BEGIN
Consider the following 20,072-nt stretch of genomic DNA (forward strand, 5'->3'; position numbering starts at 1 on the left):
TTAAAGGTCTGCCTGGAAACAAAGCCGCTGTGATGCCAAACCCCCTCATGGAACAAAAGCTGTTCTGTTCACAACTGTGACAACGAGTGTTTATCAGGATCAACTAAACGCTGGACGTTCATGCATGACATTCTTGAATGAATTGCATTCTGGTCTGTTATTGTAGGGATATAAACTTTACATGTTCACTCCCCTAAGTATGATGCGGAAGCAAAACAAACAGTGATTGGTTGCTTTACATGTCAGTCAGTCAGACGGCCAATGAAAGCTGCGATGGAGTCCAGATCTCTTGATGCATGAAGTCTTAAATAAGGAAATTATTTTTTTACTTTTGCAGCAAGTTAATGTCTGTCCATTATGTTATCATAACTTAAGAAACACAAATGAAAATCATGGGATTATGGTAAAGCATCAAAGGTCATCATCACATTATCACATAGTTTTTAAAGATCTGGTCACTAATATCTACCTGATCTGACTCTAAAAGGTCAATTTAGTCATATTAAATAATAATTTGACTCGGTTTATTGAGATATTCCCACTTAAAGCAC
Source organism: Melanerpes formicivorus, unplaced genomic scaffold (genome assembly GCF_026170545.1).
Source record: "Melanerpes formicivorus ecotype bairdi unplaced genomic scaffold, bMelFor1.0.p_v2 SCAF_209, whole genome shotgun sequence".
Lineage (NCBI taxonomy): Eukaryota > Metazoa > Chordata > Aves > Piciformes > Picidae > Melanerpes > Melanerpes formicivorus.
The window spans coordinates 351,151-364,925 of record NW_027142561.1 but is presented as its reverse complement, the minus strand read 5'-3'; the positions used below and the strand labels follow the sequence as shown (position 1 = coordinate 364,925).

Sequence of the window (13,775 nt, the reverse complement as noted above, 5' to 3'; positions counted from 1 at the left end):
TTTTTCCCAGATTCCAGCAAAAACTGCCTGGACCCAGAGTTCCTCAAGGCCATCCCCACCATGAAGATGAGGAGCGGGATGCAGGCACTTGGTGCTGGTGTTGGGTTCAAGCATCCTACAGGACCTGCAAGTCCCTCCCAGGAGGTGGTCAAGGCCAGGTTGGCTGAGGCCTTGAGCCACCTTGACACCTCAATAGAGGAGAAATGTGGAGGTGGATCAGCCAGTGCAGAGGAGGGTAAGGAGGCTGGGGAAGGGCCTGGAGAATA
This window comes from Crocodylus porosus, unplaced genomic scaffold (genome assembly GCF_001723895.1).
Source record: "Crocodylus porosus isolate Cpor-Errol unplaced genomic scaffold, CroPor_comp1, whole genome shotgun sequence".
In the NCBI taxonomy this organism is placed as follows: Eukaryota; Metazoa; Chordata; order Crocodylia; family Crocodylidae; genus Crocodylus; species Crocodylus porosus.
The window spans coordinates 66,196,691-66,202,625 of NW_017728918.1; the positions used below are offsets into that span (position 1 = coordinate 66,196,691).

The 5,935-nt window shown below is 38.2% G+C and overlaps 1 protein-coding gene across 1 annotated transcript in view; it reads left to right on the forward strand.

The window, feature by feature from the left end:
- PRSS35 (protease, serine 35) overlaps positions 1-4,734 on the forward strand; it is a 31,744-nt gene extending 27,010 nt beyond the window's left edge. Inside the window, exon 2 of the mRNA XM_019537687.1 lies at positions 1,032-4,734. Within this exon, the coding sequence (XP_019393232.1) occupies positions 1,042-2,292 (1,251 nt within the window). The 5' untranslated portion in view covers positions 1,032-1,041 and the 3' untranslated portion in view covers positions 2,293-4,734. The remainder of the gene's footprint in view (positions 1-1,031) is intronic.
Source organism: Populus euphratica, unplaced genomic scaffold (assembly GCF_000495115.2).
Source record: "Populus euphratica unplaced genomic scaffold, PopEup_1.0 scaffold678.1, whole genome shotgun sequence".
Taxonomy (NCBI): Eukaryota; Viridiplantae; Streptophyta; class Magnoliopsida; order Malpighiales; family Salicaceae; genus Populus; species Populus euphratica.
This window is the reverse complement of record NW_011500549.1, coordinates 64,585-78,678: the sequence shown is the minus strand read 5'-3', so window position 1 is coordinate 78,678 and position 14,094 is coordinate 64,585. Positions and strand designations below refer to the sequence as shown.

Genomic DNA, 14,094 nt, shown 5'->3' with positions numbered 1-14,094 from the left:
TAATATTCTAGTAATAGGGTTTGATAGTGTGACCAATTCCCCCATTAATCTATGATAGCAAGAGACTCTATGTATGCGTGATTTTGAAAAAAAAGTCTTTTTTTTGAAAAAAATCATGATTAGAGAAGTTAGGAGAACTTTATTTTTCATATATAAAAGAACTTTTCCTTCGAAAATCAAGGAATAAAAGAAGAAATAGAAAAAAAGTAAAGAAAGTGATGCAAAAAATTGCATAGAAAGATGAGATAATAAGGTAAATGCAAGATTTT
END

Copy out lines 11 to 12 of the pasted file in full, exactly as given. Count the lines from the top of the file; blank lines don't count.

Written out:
In the NCBI taxonomy this organism is placed as follows: Eukaryota; Metazoa; Chordata; order Crocodylia; family Crocodylidae; genus Crocodylus; species Crocodylus porosus.
The window spans coordinates 66,196,691-66,202,625 of NW_017728918.1; the positions used below are offsets into that span (position 1 = coordinate 66,196,691).